It’s that time of year again; the Glorious Twelfth means many a London restaurant menu features grouse in some form or another. In previous years I was treated to exquisite dishes by John Williams at The Ritz and Calum Franklin at Holborn Dining Room. This year it’s the turn of 45 Jermyn St.
If you’re unfamiliar with the place, this is the restaurant attached to Fortnum & Mason. Whether it’s a stool at the bar for a Sipsmith Martini (they’ll always find space to squeeze you in) or slumped in a red leather banquette for a bite to eat, it really is a gorgeous spot.
We start by sharing a buck rarebit (Â£11), which is topped with tomato and bacon, and 10 grams of Golden Oscietra caviar (Â£32). The caviar comes with blinis, baked new potatoes and scrambled egg cooked tableside. This theatrical flair is something of a speciality at 45 Jermyn St. You can read about their lobster spaghetti and baked Alaska, also from the trolley, here.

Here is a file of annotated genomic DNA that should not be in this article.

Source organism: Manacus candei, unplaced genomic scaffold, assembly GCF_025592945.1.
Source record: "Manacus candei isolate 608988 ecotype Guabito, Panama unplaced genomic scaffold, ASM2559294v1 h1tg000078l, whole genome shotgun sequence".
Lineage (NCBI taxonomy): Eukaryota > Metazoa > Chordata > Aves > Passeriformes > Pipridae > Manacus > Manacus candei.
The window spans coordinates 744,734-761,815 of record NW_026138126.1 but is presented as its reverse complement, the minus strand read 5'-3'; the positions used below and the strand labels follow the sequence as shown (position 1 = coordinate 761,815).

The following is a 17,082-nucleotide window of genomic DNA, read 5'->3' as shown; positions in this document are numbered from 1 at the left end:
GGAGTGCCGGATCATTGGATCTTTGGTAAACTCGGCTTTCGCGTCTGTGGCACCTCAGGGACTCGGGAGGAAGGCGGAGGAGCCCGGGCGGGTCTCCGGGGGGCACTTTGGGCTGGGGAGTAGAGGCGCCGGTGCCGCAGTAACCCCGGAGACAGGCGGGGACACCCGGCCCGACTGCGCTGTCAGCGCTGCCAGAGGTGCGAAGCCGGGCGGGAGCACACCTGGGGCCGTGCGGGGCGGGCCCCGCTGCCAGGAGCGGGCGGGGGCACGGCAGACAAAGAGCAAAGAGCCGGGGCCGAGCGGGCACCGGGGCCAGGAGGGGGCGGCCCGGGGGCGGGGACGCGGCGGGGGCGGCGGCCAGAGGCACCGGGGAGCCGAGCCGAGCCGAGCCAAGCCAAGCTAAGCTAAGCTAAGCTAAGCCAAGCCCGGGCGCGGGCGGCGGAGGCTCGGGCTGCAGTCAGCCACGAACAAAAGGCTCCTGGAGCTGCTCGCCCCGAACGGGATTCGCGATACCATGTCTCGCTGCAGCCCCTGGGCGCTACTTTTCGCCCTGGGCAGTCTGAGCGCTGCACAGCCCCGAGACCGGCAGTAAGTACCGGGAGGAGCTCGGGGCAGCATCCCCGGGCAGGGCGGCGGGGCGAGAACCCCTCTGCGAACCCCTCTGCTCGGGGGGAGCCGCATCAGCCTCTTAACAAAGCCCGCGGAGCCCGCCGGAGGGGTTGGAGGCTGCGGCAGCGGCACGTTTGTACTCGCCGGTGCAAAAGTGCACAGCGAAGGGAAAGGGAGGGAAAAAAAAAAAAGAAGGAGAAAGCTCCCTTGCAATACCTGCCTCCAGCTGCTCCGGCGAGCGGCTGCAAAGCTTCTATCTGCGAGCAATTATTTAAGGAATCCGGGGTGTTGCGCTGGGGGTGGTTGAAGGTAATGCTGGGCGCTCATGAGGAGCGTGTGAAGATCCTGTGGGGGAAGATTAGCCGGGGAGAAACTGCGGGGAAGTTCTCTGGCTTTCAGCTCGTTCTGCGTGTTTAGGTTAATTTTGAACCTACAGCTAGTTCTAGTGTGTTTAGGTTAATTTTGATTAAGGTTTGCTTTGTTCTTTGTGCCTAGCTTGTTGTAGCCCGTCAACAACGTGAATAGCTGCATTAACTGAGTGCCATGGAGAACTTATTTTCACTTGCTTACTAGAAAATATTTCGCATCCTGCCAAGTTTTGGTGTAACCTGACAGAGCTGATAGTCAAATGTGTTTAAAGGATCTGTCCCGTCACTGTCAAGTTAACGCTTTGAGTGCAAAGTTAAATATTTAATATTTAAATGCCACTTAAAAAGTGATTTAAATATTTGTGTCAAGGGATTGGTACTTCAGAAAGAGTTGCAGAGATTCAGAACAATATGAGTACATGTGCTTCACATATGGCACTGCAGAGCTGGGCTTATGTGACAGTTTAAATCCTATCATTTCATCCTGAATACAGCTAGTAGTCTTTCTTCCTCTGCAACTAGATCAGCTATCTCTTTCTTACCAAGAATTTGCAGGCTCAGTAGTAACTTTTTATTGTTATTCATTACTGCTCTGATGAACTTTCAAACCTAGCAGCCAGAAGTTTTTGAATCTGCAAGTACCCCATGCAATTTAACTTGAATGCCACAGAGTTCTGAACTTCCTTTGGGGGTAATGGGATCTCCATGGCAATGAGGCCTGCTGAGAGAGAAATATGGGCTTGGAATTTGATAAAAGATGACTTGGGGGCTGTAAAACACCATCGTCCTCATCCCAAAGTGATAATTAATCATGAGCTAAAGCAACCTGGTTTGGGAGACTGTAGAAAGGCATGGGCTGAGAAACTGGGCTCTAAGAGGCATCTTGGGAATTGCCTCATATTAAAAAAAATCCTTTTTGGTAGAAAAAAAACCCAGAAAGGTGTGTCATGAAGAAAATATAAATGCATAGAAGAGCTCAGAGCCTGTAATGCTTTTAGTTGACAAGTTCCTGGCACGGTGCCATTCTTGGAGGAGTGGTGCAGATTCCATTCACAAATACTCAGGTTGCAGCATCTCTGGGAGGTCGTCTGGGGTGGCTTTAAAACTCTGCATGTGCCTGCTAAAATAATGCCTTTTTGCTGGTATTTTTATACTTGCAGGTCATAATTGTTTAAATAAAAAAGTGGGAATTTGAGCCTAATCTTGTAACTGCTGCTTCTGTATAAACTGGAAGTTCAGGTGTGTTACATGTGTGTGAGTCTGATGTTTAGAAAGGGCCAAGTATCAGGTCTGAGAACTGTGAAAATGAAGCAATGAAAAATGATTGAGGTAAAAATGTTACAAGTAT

The main event is a grouse and foie gras pie (Â£26.50) – you can also opt for a traditional serving with bread sauce and a game cottage pie (Â£40) or a tikka spiced grouse with game samosa and red lentil dhal (Â£26.50).
The pie is a real looker; the pastry golden and flakey filled with rare bird and chunks of squidgy foie. Better still is a jus/sauce/gravy/whatever-you-want-to-call-it, which has such depth you can tell the effort gone into making it with each lick of the fork. It comes with no sides and you don’t need ’em. SO filling.
For dessert we go off piste and order an alcoholic float which sees a successful marriage of Black Cow vodka, Manzana Verde, Aperol and violet espuma, soda, Granny Smith sorbet and peanut butter ice cream (Â£12.50). It’s bizarre and I’ve certainly never had anything quite like it but it’s strangely addictive.
It’s the blend of friendly service with delicious, simple food that keeps me coming back to 45 Jermyn St. It’s run by people who seem to grasp hospitality. And if you love grouse there’s no better time to pay here a visit.
Would we go back? Yes
We dined as guests of the restaurantÂ